The study found 119 councils – most of them county or metropolitan authorities – had lost up to 2% of funding because of this change.
Conversely, there were 52 councils, mostly districts, expected to benefit from the change with funding increasing by 5% or more.
It also found that the poorest councils had in recent years suffered under a grant distribution system that lacked consistency and transparency.
The IFS compared the figures under the current partial retention system with what councils would have received if business rates were pooled and the amounts received increased in line with their national growth.
This research came as councils prepare for the expected move in 2020 to 100% local retention of business rates revenue and an end to the grant system.
In its report for the consortium, A Time of Revolution: British local government finance in the 2010s, the IFS also found the grant system in the early part of this decade had penalised poorer areas, which now stood to further lose out from full business rates retention system.
This is because councils would become much more dependent on the amount of council tax and business rates raised locally as the grant system ended.
Full retention would provide a stronger financial incentive to encourage economic growth but also bring more budgetary risk, since both gains and losses would become potentially greater.
The IFS warned that greater funding divergence between those more and less successful in attracting businesses could lead to similar divergence in council service quality.
Report author David Phillips said: “The changes...will be truly revolutionary. We will have moved from a system where equalisation and insurance was paramount, to one with much more emphasis on incentives for growth, but also more financial risk for councils.”
CIPFA director of local government Sean Nolan said: “CIPFA agrees with and supports the Institute of Fiscal Studies’ assessment of the state of local government finances.
“Against a backdrop of turbulent economic uncertainty and having already weathered six years of ‘austerity’ cuts, councils across England are now in the process of managing tectonic fiscal reforms, while continuing to delivery day-to-day public services.”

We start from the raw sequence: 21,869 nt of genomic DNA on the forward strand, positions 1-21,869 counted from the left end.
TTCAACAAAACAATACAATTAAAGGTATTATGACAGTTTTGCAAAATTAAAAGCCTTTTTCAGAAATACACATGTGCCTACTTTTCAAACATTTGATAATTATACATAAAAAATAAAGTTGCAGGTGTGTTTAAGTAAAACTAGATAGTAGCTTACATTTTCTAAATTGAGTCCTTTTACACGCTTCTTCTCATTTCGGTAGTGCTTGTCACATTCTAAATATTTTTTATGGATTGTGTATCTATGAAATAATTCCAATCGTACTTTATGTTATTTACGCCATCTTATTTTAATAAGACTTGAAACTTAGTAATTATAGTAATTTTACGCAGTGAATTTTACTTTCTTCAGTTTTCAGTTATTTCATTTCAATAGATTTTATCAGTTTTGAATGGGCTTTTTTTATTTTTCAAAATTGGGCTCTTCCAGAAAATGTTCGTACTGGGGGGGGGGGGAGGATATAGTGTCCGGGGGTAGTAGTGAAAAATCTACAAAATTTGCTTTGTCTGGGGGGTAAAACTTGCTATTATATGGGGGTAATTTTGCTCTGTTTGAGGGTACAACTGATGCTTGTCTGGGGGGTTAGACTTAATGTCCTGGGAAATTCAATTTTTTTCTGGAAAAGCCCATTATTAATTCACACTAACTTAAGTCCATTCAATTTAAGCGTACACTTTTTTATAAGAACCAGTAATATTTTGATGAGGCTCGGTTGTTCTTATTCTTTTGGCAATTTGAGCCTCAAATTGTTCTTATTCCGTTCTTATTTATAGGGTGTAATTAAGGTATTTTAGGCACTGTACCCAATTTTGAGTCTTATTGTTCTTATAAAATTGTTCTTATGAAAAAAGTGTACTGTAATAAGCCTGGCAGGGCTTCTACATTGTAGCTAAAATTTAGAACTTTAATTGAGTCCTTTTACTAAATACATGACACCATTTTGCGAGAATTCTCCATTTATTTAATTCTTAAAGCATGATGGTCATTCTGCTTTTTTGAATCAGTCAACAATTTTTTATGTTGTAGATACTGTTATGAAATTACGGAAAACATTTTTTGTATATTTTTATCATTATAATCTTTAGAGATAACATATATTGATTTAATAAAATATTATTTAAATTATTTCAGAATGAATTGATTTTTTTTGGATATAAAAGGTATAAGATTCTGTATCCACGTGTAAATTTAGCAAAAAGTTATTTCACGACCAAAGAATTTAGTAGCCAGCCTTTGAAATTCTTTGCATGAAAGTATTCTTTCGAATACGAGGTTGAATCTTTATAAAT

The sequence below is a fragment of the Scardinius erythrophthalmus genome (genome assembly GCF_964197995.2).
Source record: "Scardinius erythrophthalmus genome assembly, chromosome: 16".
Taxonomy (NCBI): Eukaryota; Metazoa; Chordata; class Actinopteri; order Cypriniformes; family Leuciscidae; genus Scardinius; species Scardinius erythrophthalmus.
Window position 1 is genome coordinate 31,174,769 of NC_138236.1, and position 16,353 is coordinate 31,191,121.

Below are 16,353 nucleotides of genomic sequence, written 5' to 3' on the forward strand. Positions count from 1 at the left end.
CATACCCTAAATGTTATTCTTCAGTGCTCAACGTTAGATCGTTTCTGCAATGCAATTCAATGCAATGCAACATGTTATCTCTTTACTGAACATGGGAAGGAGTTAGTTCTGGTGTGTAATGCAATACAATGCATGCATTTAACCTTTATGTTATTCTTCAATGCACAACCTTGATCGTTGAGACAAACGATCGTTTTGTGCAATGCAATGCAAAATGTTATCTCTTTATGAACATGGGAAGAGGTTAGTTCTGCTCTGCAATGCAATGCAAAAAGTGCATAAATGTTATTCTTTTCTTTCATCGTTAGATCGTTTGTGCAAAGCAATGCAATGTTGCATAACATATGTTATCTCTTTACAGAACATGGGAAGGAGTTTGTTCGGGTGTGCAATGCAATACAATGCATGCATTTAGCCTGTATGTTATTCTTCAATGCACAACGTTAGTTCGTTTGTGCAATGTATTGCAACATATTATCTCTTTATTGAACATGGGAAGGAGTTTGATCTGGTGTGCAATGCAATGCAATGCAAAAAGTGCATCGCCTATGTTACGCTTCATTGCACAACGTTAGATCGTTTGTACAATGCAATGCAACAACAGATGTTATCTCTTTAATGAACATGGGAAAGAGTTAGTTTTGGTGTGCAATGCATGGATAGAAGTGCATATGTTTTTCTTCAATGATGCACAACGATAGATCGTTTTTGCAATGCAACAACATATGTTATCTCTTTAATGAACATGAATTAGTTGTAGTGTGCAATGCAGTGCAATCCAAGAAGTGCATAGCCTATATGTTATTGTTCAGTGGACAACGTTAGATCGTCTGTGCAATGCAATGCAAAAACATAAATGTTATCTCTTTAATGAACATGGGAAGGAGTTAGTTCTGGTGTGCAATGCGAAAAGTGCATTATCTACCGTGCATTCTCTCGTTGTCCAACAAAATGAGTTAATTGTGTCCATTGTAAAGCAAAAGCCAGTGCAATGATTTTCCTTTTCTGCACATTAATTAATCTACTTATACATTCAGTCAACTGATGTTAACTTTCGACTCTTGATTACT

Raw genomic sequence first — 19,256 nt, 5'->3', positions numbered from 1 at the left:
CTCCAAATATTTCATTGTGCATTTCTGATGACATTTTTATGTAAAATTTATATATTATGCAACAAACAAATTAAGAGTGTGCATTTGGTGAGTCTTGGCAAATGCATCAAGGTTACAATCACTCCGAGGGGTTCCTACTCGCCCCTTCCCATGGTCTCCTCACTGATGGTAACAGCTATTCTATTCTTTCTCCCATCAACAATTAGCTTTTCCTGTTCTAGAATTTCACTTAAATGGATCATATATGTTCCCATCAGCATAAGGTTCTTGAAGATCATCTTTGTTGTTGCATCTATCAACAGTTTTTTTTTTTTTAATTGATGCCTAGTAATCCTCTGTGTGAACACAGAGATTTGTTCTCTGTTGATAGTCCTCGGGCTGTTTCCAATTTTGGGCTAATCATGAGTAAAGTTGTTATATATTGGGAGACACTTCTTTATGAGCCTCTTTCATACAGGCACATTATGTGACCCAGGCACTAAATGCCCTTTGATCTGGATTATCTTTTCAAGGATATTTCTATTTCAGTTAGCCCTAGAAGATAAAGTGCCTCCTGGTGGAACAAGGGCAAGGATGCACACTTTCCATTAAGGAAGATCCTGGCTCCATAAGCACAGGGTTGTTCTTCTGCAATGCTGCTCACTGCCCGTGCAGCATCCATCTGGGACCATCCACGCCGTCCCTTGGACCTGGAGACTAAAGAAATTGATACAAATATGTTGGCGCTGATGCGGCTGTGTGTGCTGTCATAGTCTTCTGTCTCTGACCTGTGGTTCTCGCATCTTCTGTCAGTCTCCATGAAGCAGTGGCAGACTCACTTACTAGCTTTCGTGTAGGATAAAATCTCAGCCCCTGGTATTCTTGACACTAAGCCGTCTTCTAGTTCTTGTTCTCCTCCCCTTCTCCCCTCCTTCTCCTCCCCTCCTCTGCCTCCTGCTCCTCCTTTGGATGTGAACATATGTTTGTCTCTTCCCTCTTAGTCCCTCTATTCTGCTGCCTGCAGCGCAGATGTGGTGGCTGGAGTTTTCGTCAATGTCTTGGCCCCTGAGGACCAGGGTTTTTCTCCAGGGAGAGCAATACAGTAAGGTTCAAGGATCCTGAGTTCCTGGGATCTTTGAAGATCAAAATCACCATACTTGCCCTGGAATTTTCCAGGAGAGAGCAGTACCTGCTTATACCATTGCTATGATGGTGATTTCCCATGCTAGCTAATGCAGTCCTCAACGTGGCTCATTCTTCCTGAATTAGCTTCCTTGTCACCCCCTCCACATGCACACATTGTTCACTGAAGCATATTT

Nolan said full business rate retention “comes with a number of short-term challenges [which] must be foremost during the negotiation process”.
These would include managing the differences between councils with stronger and weaker business rate bases and determining an acceptable level of divergence in their spending power.
The report also looked at councils’ budgets since 2009–10 and found that in England, excluding education, they planned to spend around 22% less on service provision in 2016–17 than in 2009–10. Cuts in Scotland and Wales have been smaller, at 15% and 11.5% respectively.
Poorer areas in England more dependent on the grant system – and so most likely to struggle under business rate retention – had seen much larger cuts than their more prosperous counterparts, which could more readily raise money from council tax.
Among the tenth of councils most grant-dependent, services spending had fallen by 33%, compared with 9% among tenth least reliant on grant.
“This pattern arose directly from the way central government allocated grants,” the report said, concluding “tweaks made between 2011-12 and 2013-14, which were supposedly intended to mitigate this, were largely ineffective [and] overall this period was characterised by a lack of consistency and transparency in the allocation of funding to councils, and outcomes that were sometimes at odds with stated intentions of protecting poorer councils”.
Reforms this year to the grant formula would deliver “much more equal cuts to overall spending power across councils”, it added.
The consortium is supported by Capita, CIPFA, the Economic and Social Research Council, PwC and a number of local authorities.